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Cancelling legal elver fishery has not stopped poaching in N.S. as RCMP, DFO announce arrests

Motion-activated trail camera images are once again being sent to officials with the Department of Fisheries and Oceans by a Nova Scotia commercial elver license holder who says they show poachers caught in the act just after midnight on Monday.  (Atlantic Elver images - image credit)
Motion-activated trail camera images are once again being sent to officials with the Department of Fisheries and Oceans by a Nova Scotia commercial elver license holder who says they show poachers caught in the act just after midnight on Monday. (Atlantic Elver images - image credit)

Nova Scotia RCMP have charged a Parrsboro man with multiple criminal counts after a night time altercation with fishery officers attempting to stop illegal elver fishing in Hubbards this weekend.

The Department of Fisheries and Oceans says its officers tried to inspect a vehicle on Saturday "as part of their normal activities to deter and disrupt unauthorised elver harvest."

"An individual obstructed fishery officers from conducting the inspection and struck the officers with their vehicle while fleeing to attempt to avoid arrest.

"The fishery officers involved were not injured and alerted local RCMP to the incident," DFO spokesperson Lauren Sankey said in an emailed response to CBC News.

A red Silverado truck fled from DFO in Tantallon shortly before 11 p.m. A half hour later a 34-year old man from Parrsboro was arrested on Highway 102 during a traffic stop initiated by both agencies, the RCMP said.

The driver will appear in provincial court on May 16 facing charges of assaulting a peace officer, assault with a weapon, flight from a peace officer and resisting a peace officer.

Legal season closed

The authorized commercial elver fishing season in Nova Scotia and New Brunswick was cancelled this year after the department admitted it could not control poaching nor the export of baby eels which sell for thousands of dollars a kilogram.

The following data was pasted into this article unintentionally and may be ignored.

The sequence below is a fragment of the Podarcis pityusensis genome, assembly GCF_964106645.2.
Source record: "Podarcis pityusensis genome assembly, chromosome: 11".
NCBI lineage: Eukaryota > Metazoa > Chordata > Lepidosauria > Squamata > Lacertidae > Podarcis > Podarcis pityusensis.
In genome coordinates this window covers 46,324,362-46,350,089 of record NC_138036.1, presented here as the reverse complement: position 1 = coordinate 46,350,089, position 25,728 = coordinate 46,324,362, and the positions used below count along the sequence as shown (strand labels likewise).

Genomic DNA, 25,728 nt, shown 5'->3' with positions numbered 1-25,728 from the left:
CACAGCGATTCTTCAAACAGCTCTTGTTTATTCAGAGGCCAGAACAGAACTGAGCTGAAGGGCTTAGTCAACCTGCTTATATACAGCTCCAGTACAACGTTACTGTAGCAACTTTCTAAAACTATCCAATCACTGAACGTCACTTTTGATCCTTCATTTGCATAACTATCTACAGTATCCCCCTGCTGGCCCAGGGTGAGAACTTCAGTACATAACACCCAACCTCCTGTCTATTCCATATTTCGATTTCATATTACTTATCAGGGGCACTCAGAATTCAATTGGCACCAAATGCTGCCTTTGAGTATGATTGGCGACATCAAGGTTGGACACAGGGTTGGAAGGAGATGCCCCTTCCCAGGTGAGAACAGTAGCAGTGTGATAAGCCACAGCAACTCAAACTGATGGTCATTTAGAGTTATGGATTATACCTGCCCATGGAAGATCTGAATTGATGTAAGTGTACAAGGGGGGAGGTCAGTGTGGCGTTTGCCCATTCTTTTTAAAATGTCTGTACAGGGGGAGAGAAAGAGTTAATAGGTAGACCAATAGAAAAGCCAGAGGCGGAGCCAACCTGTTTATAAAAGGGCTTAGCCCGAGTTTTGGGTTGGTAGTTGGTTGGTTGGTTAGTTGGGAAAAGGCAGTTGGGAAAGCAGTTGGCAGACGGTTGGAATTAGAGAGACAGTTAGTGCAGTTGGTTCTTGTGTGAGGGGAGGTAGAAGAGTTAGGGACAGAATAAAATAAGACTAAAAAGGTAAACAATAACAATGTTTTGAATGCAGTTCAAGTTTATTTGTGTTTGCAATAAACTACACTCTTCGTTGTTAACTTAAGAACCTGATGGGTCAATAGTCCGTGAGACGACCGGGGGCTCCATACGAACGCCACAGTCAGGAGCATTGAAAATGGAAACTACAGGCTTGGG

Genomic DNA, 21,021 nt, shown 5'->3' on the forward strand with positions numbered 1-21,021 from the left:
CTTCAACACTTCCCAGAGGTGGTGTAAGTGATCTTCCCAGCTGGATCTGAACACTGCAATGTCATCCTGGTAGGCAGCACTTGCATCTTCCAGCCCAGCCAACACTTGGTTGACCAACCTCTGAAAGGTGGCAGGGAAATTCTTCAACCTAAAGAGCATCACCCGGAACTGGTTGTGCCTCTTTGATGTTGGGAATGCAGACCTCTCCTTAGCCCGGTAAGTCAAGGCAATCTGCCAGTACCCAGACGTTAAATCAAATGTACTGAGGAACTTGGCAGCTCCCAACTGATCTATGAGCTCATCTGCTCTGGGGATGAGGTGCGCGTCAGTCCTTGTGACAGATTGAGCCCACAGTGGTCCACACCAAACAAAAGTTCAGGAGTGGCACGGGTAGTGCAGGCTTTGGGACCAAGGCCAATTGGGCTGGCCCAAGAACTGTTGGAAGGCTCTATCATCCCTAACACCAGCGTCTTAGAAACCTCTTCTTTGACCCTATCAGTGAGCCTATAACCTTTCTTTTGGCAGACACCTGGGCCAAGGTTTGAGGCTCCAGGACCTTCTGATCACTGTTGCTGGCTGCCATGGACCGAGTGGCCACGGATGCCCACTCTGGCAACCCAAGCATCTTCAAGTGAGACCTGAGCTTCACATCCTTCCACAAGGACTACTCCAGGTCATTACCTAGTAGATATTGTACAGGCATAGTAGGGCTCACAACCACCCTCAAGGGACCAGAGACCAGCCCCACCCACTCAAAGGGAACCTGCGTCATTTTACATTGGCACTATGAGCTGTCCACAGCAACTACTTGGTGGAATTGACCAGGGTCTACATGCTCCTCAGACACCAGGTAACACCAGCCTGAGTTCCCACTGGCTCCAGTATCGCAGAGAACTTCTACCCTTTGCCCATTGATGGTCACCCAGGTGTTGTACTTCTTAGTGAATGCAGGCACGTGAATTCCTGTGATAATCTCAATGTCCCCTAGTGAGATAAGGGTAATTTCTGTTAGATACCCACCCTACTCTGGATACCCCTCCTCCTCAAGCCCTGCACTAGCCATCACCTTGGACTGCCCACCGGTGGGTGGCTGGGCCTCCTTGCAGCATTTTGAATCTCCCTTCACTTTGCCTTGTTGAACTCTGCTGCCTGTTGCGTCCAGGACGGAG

They are shipped live to China and grown out for food.

Despite the shutdown, poaching in southwest Nova Scotia — from Hubbards to Yarmouth — has continued.

In a news release Monday, DFO said so far this month it has arrested 26 people, seized six vehicles, dozens of dip nets, one gun and released 6.5 kilos of elvers back into rivers.

Five arrests were previously announced, on March 11, the day Fisheries Minister Diane Lebouthillier officially cancelled the season amid warnings from observers that it would do nothing to stop poaching.

DFO: 26 arrests so far in March

The department says all 26 individuals — including the Parrsboro man — are under investigation under the Fisheries Act and Maritimes provinces fishery regulations for the unauthorized harvest of elvers.

Critics like Nova Scotia Conservative MP Rick Perkins, who represents South Shore-St. Margarets, say those arrested are released and rarely face charges.

Trail camera chronicle of poaching resumes

On Monday, commercial licence holder Stanley King of Atlantic Elver resumed sending motion activated trail camera images to DFO of what he says is elver poachers caught in the act.

The images are of illegal fishing on rivers in Hubbards and Boutiliers Point shortly after midnight Monday. Both locations were overrun by poachers in 2023.

"Given the minister felt the need to cancel the season, putting 1,100 people out of work, I hope that DFO conservation and protection [officers] will put in more effort than the token enforcement the industry has witnessed over the last four years," King wrote in a letter sent to the minister and DFO officials.

In 2023 King sent dozens of images of poaching to then federal minister Joyce Murray after she shut down the elver fishery 18 days into the season.

Poachers overwhelmed DFO's ability to safely manage the fishery.

There were some 1,500 separate incidents of unauthorized fishing,

The legal elver harvest is worth about $45 million a year. Before it was cancelled for 2024, the authorized quota was just under 10,000 kilograms. It was shared between eight commercial licence holders, one communal commercial Indigenous licence and Indigenous communities in Nova Scotia and New Brunswick exercising treaty right to fish for a moderate living with Fisheries and Oceans Canada's approval.

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